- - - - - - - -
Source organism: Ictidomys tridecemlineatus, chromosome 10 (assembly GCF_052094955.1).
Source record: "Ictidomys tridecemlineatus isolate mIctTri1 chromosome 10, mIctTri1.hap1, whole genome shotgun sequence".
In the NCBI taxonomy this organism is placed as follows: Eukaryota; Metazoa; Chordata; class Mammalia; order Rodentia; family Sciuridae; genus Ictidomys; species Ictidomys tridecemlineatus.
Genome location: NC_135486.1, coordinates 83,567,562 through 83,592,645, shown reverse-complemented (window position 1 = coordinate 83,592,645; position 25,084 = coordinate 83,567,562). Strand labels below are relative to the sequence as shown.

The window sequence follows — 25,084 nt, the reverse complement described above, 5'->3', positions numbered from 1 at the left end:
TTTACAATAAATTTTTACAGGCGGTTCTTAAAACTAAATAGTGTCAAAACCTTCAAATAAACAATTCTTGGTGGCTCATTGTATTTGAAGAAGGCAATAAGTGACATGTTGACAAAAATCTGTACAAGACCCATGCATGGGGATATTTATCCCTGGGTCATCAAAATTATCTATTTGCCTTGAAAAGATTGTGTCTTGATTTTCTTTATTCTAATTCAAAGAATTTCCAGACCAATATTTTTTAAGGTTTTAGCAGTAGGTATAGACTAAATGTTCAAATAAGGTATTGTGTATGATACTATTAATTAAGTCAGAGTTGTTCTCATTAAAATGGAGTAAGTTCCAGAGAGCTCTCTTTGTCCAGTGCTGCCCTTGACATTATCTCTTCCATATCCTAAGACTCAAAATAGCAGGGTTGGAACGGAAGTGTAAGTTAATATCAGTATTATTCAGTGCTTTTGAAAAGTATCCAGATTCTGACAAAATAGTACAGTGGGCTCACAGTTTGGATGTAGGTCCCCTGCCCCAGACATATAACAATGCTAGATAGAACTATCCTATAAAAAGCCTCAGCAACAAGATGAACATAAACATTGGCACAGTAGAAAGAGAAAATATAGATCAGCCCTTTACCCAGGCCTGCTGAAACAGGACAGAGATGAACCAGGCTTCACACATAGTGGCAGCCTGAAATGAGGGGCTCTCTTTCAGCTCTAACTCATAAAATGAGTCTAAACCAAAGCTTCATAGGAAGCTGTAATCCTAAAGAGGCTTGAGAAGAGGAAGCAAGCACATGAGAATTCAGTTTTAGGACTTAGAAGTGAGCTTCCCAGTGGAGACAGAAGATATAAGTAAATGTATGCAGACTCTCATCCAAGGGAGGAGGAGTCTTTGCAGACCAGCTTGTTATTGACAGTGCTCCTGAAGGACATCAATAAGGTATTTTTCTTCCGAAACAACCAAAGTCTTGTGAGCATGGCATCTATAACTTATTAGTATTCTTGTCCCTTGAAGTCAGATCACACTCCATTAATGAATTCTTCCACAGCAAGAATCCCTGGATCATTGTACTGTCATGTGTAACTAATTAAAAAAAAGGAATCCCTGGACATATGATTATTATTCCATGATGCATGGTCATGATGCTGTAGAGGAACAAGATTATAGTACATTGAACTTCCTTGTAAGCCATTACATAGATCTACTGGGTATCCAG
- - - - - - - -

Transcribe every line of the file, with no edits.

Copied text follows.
Source organism: Ictidomys tridecemlineatus, chromosome 10 (assembly GCF_052094955.1).
Source record: "Ictidomys tridecemlineatus isolate mIctTri1 chromosome 10, mIctTri1.hap1, whole genome shotgun sequence".
In the NCBI taxonomy this organism is placed as follows: Eukaryota; Metazoa; Chordata; class Mammalia; order Rodentia; family Sciuridae; genus Ictidomys; species Ictidomys tridecemlineatus.
Genome location: NC_135486.1, coordinates 83,567,562 through 83,592,645, shown reverse-complemented (window position 1 = coordinate 83,592,645; position 25,084 = coordinate 83,567,562). Strand labels below are relative to the sequence as shown.

The window sequence follows — 25,084 nt, the reverse complement described above, 5'->3', positions numbered from 1 at the left end:
TTTACAATAAATTTTTACAGGCGGTTCTTAAAACTAAATAGTGTCAAAACCTTCAAATAAACAATTCTTGGTGGCTCATTGTATTTGAAGAAGGCAATAAGTGACATGTTGACAAAAATCTGTACAAGACCCATGCATGGGGATATTTATCCCTGGGTCATCAAAATTATCTATTTGCCTTGAAAAGATTGTGTCTTGATTTTCTTTATTCTAATTCAAAGAATTTCCAGACCAATATTTTTTAAGGTTTTAGCAGTAGGTATAGACTAAATGTTCAAATAAGGTATTGTGTATGATACTATTAATTAAGTCAGAGTTGTTCTCATTAAAATGGAGTAAGTTCCAGAGAGCTCTCTTTGTCCAGTGCTGCCCTTGACATTATCTCTTCCATATCCTAAGACTCAAAATAGCAGGGTTGGAACGGAAGTGTAAGTTAATATCAGTATTATTCAGTGCTTTTGAAAAGTATCCAGATTCTGACAAAATAGTACAGTGGGCTCACAGTTTGGATGTAGGTCCCCTGCCCCAGACATATAACAATGCTAGATAGAACTATCCTATAAAAAGCCTCAGCAACAAGATGAACATAAACATTGGCACAGTAGAAAGAGAAAATATAGATCAGCCCTTTACCCAGGCCTGCTGAAACAGGACAGAGATGAACCAGGCTTCACACATAGTGGCAGCCTGAAATGAGGGGCTCTCTTTCAGCTCTAACTCATAAAATGAGTCTAAACCAAAGCTTCATAGGAAGCTGTAATCCTAAAGAGGCTTGAGAAGAGGAAGCAAGCACATGAGAATTCAGTTTTAGGACTTAGAAGTGAGCTTCCCAGTGGAGACAGAAGATATAAGTAAATGTATGCAGACTCTCATCCAAGGGAGGAGGAGTCTTTGCAGACCAGCTTGTTATTGACAGTGCTCCTGAAGGACATCAATAAGGTATTTTTCTTCCGAAACAACCAAAGTCTTGTGAGCATGGCATCTATAACTTATTAGTATTCTTGTCCCTTGAAGTCAGATCACACTCCATTAATGAATTCTTCCACAGCAAGAATCCCTGGATCATTGTACTGTCATGTGTAACTAATTAAAAAAAAGGAATCCCTGGACATATGATTATTATTCCATGATGCATGGTCATGATGCTGTAGAGGAACAAGATTATAGTACATTGAACTTCCTTGTAAGCCATTACATAGATCTACTGGGTATCCAG